P018: MULTIVISCERAL TRANSPLANT IN A PATIENT WITH PORTO-PULMONARY HYPERTENSION A CASE REPORT
Massud Turbey, MD; Joshua Livingstone, MD; Vadim Shatz; Ahmed Zaghw; Yehuda Raveh; Fouad Souki; Ramona Nicolau-Raducu; Jackson Memorial Hospital
Introduction: Multivisceral transplant (MVTx) is the grafting of a visceral organs’ block that commonly includes the stomach, pancreas, intestine, and the liver. Stage I of visceral exenteration is most challenging as it involves extensive visceral dissection on basis of diffuse & large-caliber visceral portosystemic shunts, extensive scarring secondary to previous abdominal surgeries (“hostile abdomen”), and precarious hemostatic imbalance of ESLD.
Case presentation: 29-year-old Caucasian female, status post liver transplant at infancy due to biliary atresia. Later on, she developed extensive portal vein thrombosis and portopulmonary hypertension and underwent multivisceral transplant. Preoperative mean pulmonary artery pressure was <30 mmHg with a pulmonary vascular resistance of <300 dynes.s/cm5 on oral sildenafil and intravenous epoprostenol.
The donor was an 18-year-old Hispanic who died of intracranial hemorrhage. The anesthesia placed central venous and arterial accesses, and initiated intraoperative RRT, continuous TEE, and serial TEG monitoring. Immediately prior to laparotomy the superior mesenteric artery territory was embolized with gelfoam to facilitated visceral exenteration.
Intraoperatively, intravenous epoprostenol, sildenafil, milrinone and inhaled nitric oxide were utilized to reduce elevated mean pulmonary artery pressure and right ventricular strain associated with vascular clamping, reperfusion, and massive fluid shifts (Figure 1 A). Inotropes to maintain systemic pressure above pulmonary pressure with a goal MAP>65 mmHg (Figure 1 B, Coagulation management required comprehensive transfusion with careful balance between correcting blood loss and preventing thrombosis (Heparin 1000 units/hours initiated at surgical incision up until graft reperfusion while antifibrinolytic, EACA, was administered post reperfusion) (Figure 1 D, E). In stage III, despite the correction of coagulation, nitric oxide and epoprostenol used unleashed anti-platelet effects on a patient already susceptible to coagulopathy, which corrected with DDAVP (Figure D, E). Severe RV failure continued on POD 1-14 and gradually improved POD 15-28. The patient was subsequently decannulated and discharged home on POD 90.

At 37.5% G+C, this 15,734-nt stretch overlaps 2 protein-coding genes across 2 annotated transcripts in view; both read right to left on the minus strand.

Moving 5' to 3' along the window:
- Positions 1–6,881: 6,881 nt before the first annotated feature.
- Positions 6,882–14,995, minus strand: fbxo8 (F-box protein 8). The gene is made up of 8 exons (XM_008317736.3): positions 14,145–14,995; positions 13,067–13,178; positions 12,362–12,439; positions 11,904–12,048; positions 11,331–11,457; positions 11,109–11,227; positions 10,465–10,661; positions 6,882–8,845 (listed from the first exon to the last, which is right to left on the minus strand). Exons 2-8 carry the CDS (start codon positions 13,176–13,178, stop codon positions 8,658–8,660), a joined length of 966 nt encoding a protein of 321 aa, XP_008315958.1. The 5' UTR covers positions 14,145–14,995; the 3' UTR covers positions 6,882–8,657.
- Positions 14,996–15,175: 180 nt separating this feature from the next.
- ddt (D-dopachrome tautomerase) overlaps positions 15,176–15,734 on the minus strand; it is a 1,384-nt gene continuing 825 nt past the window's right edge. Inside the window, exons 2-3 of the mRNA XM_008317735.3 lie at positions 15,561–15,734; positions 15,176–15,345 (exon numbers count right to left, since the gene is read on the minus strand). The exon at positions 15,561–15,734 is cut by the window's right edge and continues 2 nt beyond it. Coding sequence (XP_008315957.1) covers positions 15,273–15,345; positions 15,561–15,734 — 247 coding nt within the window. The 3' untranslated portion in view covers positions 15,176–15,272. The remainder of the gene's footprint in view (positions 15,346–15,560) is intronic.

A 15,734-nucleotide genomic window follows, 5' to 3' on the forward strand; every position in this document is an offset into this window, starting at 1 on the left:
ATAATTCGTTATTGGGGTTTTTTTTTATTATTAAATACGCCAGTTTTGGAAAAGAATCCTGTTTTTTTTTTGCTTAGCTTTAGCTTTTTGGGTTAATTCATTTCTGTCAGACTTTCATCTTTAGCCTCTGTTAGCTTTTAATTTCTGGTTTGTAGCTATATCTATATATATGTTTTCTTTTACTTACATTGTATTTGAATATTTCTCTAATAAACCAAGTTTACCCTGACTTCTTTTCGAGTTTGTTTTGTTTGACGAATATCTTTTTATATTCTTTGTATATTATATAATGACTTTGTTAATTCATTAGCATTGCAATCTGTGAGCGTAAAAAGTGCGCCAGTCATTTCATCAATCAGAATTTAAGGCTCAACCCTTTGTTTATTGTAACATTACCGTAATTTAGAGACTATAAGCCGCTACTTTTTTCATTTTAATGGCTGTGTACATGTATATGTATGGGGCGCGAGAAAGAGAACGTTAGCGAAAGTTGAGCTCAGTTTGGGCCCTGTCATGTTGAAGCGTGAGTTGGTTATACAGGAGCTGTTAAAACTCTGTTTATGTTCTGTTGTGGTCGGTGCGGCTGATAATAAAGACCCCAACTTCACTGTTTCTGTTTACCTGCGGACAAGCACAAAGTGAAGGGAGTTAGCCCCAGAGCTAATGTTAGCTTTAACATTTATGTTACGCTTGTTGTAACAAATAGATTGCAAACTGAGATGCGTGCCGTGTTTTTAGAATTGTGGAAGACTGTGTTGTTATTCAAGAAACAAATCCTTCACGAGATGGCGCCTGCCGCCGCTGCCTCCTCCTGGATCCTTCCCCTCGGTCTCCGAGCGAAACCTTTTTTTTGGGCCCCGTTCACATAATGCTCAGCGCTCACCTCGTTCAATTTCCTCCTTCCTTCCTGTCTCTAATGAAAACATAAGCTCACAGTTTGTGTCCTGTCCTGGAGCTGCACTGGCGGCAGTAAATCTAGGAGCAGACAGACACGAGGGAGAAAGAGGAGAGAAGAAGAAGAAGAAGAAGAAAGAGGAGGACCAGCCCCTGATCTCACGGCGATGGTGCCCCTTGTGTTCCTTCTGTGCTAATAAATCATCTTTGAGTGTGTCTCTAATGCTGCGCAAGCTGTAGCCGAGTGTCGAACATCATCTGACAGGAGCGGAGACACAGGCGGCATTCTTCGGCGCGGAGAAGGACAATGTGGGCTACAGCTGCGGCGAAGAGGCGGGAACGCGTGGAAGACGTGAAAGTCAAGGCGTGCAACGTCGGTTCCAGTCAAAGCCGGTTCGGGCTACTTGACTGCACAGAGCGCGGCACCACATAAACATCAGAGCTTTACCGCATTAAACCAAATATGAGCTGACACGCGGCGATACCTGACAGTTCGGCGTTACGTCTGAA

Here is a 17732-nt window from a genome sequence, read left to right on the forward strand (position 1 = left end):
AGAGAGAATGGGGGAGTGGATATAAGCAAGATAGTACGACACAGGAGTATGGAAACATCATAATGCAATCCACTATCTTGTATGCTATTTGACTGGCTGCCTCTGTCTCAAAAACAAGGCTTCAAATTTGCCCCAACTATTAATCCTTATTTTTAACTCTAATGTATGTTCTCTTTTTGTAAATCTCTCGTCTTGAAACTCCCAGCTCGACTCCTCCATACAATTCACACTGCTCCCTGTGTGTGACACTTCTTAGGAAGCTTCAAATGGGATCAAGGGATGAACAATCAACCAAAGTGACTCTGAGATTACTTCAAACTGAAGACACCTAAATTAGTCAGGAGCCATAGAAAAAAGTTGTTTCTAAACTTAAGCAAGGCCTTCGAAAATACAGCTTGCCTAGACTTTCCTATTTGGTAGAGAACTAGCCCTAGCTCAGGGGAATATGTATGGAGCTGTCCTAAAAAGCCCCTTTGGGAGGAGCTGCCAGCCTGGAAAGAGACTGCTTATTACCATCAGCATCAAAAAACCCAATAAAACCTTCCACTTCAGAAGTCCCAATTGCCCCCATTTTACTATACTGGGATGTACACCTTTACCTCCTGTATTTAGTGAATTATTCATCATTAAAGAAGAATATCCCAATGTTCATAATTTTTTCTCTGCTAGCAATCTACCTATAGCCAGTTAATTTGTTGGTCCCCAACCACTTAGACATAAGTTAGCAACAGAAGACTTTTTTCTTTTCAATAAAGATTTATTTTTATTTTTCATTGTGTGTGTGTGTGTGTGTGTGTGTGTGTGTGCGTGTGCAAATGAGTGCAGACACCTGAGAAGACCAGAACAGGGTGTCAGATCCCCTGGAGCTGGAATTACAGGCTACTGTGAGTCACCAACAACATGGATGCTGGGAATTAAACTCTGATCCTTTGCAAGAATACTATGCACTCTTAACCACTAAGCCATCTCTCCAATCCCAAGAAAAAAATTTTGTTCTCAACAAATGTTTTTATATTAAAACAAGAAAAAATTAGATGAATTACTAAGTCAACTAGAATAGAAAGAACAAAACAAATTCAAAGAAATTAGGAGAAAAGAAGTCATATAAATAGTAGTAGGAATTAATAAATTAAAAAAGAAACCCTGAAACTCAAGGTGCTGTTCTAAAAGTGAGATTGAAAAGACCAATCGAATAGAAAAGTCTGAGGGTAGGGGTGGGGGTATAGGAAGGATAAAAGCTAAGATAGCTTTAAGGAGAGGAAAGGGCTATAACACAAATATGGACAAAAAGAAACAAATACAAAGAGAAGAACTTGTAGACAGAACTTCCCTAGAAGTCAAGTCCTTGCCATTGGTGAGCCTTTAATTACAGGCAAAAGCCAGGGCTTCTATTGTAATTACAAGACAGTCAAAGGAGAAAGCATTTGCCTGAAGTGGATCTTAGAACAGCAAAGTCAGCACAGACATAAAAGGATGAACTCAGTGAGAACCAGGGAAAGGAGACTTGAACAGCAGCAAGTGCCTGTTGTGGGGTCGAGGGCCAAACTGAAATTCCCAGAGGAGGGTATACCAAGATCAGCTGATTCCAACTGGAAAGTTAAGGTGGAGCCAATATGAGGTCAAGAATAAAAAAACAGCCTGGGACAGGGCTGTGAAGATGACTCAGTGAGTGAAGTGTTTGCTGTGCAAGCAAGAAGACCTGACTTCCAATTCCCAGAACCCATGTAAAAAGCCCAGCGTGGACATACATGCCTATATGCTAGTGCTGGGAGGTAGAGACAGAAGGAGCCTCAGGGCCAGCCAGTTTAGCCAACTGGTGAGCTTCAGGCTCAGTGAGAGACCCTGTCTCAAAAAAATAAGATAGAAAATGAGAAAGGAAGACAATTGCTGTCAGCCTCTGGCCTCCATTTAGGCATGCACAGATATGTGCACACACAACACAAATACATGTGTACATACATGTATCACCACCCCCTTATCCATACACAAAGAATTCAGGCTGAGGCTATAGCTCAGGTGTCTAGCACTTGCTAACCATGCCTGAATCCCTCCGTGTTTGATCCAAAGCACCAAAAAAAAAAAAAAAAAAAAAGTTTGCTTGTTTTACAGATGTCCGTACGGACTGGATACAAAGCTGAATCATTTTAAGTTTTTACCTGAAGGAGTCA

Discussion: MVTx indication was extensive porto-mesenteric vein thrombosis with subsequent thrombosis of splenorenal/mesocaval shunt following LT. It has been suggested that PPHTN should be treated for a minimum of 12 weeks and have satisfactory RV function with mPAP < 35 mmHg prior to transplant. Both objectives were achieved prior to listing this patient. Our patient’s precarious perioperative course suggests that in patients with PPHTN, the listing criteria for MVTx ought to be much more restrictive than for LT, due to MVTx tremendous complexity. Multidisciplinary team of ECMO and pulmonologist joined and were advised.
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